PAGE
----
<Australia Breaknews=Eddie Kim, Sydney>
▲ Australia's prime minister apologized after a report was released on the killing of civilians by Australian troops during the Afghan war. ©aubreaknews
Reports of a cover-up of civilian killings in connection with the dispatch of Australian special forces to Afghanistan have created a stir.
According to the Guardian on the 19th (local time), Paul Bretton, director of the Australian Defense Inspection Office (IGADF), said that elite troops, including the Australian Air Force Special Forces (SAS), illegally killed 39 people in Afghanistan from 2005 to 2016. After interviewing 423 witnesses over the past four years, and investigating 20,000 documents, Bretton published a report containing such information.
According to the report, those killed by Australian special forces were civilians or prisoners. Killing unarmed civilians outside the scene of combat constitutes a "war crime" under international law. There are a total of 25 suspects, some of whom are still active soldiers.
In particular, the report said the prisoners were killed because of the reported practice of "blooming," in which senior soldiers were forced to kill so that new soldiers could experience murder. The report said, "In general, the patrol captain held one person and the subordinate was ordered to kill the person," adding, "The patrol officers were either deified in the unit or considered heroes, making it difficult for (lower soldiers) to violate the order." After the killing, soldiers left evidence of forgery, including weapons and mobile phones, on their bodies to justify their actions. It was a cover-up of the murder by falsely accusing the prisoner of hostile acts.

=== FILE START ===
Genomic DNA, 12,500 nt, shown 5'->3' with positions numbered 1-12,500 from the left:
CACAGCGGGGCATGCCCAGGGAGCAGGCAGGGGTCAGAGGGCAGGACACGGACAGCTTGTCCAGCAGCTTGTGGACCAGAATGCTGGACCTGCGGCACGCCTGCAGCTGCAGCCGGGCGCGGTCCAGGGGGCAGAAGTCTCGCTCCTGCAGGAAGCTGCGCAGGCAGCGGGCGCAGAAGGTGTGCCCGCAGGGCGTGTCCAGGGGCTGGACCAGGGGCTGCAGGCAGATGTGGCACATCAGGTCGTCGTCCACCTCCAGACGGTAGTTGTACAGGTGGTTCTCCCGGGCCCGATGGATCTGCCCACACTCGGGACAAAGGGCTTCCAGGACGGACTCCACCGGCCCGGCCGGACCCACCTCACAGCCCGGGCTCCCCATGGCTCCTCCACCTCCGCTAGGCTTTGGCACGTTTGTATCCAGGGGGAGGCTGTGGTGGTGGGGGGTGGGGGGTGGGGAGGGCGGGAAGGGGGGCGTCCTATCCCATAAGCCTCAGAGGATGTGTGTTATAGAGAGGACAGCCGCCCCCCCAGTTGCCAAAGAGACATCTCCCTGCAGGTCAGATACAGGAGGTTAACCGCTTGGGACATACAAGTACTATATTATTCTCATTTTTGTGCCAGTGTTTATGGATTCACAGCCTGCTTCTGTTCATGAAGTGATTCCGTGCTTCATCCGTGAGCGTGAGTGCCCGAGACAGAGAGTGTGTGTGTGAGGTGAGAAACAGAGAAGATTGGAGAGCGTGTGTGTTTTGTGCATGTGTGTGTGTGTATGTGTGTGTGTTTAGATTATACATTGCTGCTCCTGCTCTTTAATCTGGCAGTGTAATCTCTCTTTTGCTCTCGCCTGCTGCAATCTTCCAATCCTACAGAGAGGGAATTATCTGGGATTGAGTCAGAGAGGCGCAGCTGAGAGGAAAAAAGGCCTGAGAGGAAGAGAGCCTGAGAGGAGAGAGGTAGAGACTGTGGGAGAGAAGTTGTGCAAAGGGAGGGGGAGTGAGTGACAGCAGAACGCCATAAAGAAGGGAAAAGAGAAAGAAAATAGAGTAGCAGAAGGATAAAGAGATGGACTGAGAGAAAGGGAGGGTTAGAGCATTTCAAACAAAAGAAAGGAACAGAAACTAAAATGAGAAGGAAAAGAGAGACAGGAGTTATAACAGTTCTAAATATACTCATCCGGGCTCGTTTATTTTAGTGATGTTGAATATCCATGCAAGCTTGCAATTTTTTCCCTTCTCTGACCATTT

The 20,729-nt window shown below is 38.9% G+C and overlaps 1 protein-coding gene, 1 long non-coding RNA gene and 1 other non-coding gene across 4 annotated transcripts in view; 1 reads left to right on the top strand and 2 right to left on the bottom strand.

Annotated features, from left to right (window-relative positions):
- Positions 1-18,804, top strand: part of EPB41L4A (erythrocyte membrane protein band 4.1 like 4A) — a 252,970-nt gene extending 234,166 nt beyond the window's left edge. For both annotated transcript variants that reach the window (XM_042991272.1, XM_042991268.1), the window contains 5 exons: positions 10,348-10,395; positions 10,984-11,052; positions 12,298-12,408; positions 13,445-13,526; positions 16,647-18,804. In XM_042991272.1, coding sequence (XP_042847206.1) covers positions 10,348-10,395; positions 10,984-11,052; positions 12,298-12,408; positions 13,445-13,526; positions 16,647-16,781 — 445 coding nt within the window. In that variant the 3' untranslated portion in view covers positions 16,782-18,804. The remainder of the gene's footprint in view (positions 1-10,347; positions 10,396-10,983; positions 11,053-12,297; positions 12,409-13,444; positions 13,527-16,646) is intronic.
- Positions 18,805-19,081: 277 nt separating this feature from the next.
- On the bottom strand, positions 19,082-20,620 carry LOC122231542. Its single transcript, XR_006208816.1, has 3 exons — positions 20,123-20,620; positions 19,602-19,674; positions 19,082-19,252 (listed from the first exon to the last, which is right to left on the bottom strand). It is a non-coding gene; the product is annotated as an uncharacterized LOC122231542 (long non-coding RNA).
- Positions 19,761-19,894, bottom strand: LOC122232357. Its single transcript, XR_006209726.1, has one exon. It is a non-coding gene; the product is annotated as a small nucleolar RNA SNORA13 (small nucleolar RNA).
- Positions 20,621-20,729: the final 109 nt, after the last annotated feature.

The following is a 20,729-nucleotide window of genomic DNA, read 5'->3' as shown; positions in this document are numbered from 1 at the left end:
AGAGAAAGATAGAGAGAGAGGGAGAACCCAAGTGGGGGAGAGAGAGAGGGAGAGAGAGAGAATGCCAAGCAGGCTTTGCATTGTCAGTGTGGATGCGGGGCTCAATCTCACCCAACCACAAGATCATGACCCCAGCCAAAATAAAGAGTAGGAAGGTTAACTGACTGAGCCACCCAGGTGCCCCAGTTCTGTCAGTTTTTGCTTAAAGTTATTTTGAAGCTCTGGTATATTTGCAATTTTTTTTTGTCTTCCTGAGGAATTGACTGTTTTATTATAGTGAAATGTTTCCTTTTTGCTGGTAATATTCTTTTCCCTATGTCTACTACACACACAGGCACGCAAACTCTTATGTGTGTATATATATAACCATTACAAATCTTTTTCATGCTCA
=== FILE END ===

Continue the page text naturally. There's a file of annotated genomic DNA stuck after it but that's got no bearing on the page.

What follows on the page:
"We started the investigation in the hope that rumors about war crimes could be reported as groundless," said Breerton, who conducted the investigation. "Nobody wanted this to happen. (Results of the investigation) It's a disgrace," he said.
Angus Campbell, chief of staff of the Australian Defense Forces, held a press conference and said, "It is shameful and very shocking. On behalf of the Australian military, I sincerely apologize to Afghan citizens for the wrongdoings of our soldiers."
Australian Prime Minister Scott Morrison called Afghan President Ashraf Ghani before the report was published and apologized for the incident, the Guardian said.
President Gani wrote on Twitter, "(Prime Minister Morrison) expressed deep sadness over some flights committed by Australian troops in Afghanistan and said he would carry out an investigation and realize justice."
Meanwhile, a government official, who declined to be identified, said, "This is an insult to Australia's value," adding, "The Defense Ministry and the government should be an opportunity to pledge to prevent a government official said on condition of anonymity.